Let's run a SPICE simulation to see how this output stage operates. The voltage source VBIAS (initially set to 0V) will let you vary the drive bias to see its effect on cross-over distortion. (In a real audio amp, this bias is accomplished by diodes or a Vbe multiplier.) To test the stage we'll drive it with a 1 kHz sine wave.

VSIG 14 0 AC 1 SIN(-0.0V 10V 1KHZ)

To keep the output symmetrical, set the DC OFFSET of the sinewave (-0.0V initially) to negative half of the VBIAS voltage.

 CIRCUIT INSIGHT    Run a simulation of OUTPUT_STAGE.CIR. Plot the output V(20) and the drive levels at V(11) and V(14). Because our VBIAS is initially at 0V, you should see some major cross-over distortion. Notice how Vo just sits at 0V while the input V(11) and V(14) travel through the dead zone.

 HANDS-ON DESIGN    Okay, let's try and minimize the dead zone. Set VBIAS to 1V. (Also set the SIN offset term to -0.5V for a symmetrical output.) Rerun the simulation. Nice! Notice how V(11) and V(14) are now separated. And most important, check out how the distortion of V(20) has been reduced. Keep increasing VBAIS until it appears the cross-over distortion is just about eliminated. How big is VBIAS at this point?



 CIRCUIT INSIGHT    How much current is delivered to the load? Set VBIAS to 2V and the sine offset to -1V. Open a new plot window and plot the output currents IC(Q6) and IC(Q7). You should see a peak current of approximately Ic7 = 10V / 8 = 1.2 A. Check out how each NPN or PNP pair takes turns conducting on alternating half cycles.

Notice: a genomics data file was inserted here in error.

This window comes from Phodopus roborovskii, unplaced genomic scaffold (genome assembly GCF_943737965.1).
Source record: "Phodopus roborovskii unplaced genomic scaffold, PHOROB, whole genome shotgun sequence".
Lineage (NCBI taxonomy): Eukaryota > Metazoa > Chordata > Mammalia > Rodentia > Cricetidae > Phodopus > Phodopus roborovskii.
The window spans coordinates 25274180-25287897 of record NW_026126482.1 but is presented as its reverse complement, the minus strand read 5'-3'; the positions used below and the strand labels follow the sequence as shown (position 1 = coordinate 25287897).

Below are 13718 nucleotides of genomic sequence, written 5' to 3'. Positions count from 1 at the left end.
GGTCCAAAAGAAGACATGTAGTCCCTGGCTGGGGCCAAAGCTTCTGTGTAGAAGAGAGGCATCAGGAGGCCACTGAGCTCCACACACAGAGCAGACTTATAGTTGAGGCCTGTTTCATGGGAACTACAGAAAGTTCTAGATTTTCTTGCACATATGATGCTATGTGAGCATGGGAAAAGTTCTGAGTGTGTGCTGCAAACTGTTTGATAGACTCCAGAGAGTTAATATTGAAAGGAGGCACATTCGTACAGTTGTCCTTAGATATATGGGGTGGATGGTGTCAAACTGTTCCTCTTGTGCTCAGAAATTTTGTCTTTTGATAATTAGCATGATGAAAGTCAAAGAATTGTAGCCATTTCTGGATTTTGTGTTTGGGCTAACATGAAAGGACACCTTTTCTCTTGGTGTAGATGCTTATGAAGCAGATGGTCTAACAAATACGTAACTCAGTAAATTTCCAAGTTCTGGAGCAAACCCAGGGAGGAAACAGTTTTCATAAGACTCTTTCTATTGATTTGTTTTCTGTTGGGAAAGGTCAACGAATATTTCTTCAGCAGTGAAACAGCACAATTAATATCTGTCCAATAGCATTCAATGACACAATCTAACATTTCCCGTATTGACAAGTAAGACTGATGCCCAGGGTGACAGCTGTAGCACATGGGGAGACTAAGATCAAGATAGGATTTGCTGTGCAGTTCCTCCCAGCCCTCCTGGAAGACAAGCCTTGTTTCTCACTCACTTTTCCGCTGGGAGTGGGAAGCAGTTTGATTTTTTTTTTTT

Now check out the peak current in the drivers by plotting IC(Q4) and IC(Q6). You can calculate the current gain through the output drivers Ic6 / Ic4. It's probably less than 100 or so.

How much base current is required at the drivers? Open a new plot window and plot these currents IB(Q4) and IC(Q5). What is the equivalent input resistance at Q4's base? You can estimate it from the drive signal and the base current: Rin = Vb4 / Ib4 = 10V / 40 u = 25k ohm. A bigger Rin means less loading on the previous stage.

Finally, how much power is dissipated in Q6 and Q7? The instantaneous powers are easily plotted as IC(Q6)*V(100,20) and IC(Q7)*V(101,20). How do you calculate the average power? PSPICE comes with an AVG() function. (Most simulators have some averaging function.) Plot the average power in Q6 with

AVG(  IC(Q6)*V(100,20)   )

Why is this useful? The average power helps predict the temperature rise in the transistor. This key insight helps you pick a heatsink to avoid destroying your output devices!



To investigate switching distortion, let's crank up the frequency to 10 kHz. Change the signal and the transient command.

VSIG 14 0 AC 1 SIN(-0.0V 10V 10KHZ)
.TRAN 0.5US 0.2MS 0US 1US